Former Steelers nemesis Ray Lewis has capably made the transition from NFL linebacker to on-air talent this season, and he's done so with expected panache.
Lewis has consistently offered strong opinions without evolving into a caricature too much.
He's had plenty of opportunities on air because ESPN has put him on site for "Monday Night Football" every week. The all-sports network has used him in almost every possible way during studio shows, too.
Some of Lewis' strongest moments came in the past couple of weeks, specifically when focused on the penalty and fine NFL officials imposed on 49ers linebacker Ahmad Brooks for hitting Saints quarterback Drew Brees.
Lewis offered to pay half of any fine, even brandishing his credit card during an on-air segment.
Sure, it was made-for-TV bravado - especially because other people are not allowed (at least according to the letter of the law) to help NFL players or officials pay fines. And it was irrelevant because Brooks said he would never accept such support (another ESPN analyst and former NFL linebacker, Tedy Bruschi, also offered to pay part of the fine).
Still, it was good TV for Lewis, and that's what he's there to provide. He shared a strong opinion, brought along a visual and stated his case. Best of all, it became a point-counterpoint with fellow ESPN analyst and former quarterback Steve Young but it did not become a debate.
It was mostly reasoned - at least as reasonable as possible for sports TV.
To Lewis' credit, that's what he'd done during his rookie TV season. He understands the medium, understands how to deliver a message and does it well. He's hardly my most trusted NFL source, but his passion seems sincere and his perspectives are valuable after playing 17 years for the Baltimore Ravens.
n Conversely, a commercial for the Xbox One Console with Lewis and another former NFL linebacker, Brian Urlacher, allows Lewis to share a bit more humor as he downplays his competitive nature as a retiree but then dresses in his uniform - with eye black, mouthpiece and taped wrists - just to play the video game. Good stuff.
n Six-time NASCAR champion Jimmie Johnson and actor Ken Jeong ("Hangover") both recently served as guest hosts for "SportsCenter" - moves that boosted ratings each time for the nightly highlight show on ESPN. Next up? Multiple sports media outlets have reported that actor Will Ferrell ("Anchorman," "Elf") will host the 6 p.m. "SportsCenter" on Thursday.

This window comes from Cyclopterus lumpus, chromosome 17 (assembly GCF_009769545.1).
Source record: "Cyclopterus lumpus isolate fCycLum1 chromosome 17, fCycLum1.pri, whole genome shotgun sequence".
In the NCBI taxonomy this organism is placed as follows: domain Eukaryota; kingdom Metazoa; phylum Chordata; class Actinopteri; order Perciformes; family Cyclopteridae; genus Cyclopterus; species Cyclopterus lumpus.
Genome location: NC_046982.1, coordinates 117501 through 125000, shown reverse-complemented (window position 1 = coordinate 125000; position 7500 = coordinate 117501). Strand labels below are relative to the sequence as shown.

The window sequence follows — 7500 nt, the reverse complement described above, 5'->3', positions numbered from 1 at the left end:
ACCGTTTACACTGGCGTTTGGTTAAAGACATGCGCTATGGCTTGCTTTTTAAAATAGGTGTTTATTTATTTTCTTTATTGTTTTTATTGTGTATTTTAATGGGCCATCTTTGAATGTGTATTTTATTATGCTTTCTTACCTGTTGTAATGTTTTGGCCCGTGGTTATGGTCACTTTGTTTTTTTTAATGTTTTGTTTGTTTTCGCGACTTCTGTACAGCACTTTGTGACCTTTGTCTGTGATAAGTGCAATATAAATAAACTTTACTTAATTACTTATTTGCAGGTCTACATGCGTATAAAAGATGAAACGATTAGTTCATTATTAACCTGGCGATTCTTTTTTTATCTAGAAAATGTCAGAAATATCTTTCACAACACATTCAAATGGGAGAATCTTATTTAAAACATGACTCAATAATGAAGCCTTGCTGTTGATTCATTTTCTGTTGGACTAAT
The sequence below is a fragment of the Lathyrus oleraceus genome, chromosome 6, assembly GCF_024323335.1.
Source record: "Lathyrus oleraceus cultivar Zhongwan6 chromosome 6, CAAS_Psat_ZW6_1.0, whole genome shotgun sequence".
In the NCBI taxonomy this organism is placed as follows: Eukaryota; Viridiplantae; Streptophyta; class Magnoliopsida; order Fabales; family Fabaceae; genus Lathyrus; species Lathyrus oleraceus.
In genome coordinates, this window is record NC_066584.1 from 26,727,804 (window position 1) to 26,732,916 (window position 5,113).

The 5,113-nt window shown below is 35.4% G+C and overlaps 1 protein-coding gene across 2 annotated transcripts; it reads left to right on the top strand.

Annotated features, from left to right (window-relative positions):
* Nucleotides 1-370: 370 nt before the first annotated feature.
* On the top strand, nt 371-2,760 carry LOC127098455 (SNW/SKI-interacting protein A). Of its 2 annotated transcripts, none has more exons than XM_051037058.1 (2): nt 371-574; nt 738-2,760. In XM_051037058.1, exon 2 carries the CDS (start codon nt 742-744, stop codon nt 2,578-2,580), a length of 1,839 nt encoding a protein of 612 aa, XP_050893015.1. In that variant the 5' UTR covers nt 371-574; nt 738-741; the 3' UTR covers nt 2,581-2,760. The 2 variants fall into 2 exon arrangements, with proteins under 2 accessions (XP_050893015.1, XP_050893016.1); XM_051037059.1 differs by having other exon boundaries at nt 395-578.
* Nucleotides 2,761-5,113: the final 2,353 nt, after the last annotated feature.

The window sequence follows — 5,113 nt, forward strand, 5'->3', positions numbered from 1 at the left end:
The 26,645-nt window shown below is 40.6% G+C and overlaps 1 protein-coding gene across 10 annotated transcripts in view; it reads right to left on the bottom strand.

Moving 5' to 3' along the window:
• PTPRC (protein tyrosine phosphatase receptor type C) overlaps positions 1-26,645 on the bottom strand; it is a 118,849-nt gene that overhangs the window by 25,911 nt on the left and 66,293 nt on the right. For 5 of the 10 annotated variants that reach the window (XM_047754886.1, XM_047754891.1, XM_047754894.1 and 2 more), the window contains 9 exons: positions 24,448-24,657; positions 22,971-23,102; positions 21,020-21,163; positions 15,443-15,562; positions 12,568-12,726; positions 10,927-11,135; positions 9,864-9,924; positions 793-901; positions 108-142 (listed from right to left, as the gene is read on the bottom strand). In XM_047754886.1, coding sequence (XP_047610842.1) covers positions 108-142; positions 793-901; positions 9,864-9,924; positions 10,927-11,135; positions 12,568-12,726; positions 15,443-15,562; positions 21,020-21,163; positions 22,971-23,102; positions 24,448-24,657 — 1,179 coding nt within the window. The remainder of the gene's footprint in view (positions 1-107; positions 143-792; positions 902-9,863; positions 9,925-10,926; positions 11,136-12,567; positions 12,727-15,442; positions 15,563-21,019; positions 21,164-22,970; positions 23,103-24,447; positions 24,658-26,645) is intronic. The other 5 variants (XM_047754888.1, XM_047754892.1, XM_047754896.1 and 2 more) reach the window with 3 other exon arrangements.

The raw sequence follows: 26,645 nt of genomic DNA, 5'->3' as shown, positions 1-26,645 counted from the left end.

n As college basketball season begins with an emphasis on rules to introduce more offense into games by calling hand fouls closer, the initial result has been some foul-heavy, slow games. Once coaches and players adapt, games could become a bit more wide open. Until then, though, games are taking longer - something that does not make TV schedulers (or some viewers) happy as games go beyond their typical two-hour broadcast windows.
n College basketball season has just started but the end of the season is shaping up as something special with TBS, TNT and TruTV preparing to provide three different broadcasts from the Final Four national semifinals. As first reported by John Ourand of Sports Business Journal, TBS will air the typical game broadcast while TNT and TruTV will provide team-specific broadcasts for the teams involved. So, if one national semifinal were Michigan State and Kansas, TBS would have one broadcast while TNT would have a broadcast specific to Michigan State and TruTV would focus on Kansas. The move is a testament to the power of the NCAA Tournament and possibly a glimpse at the future because of the ratings power of live TV sports.
Steve Sampsell can be reached at firstname.lastname@example.org.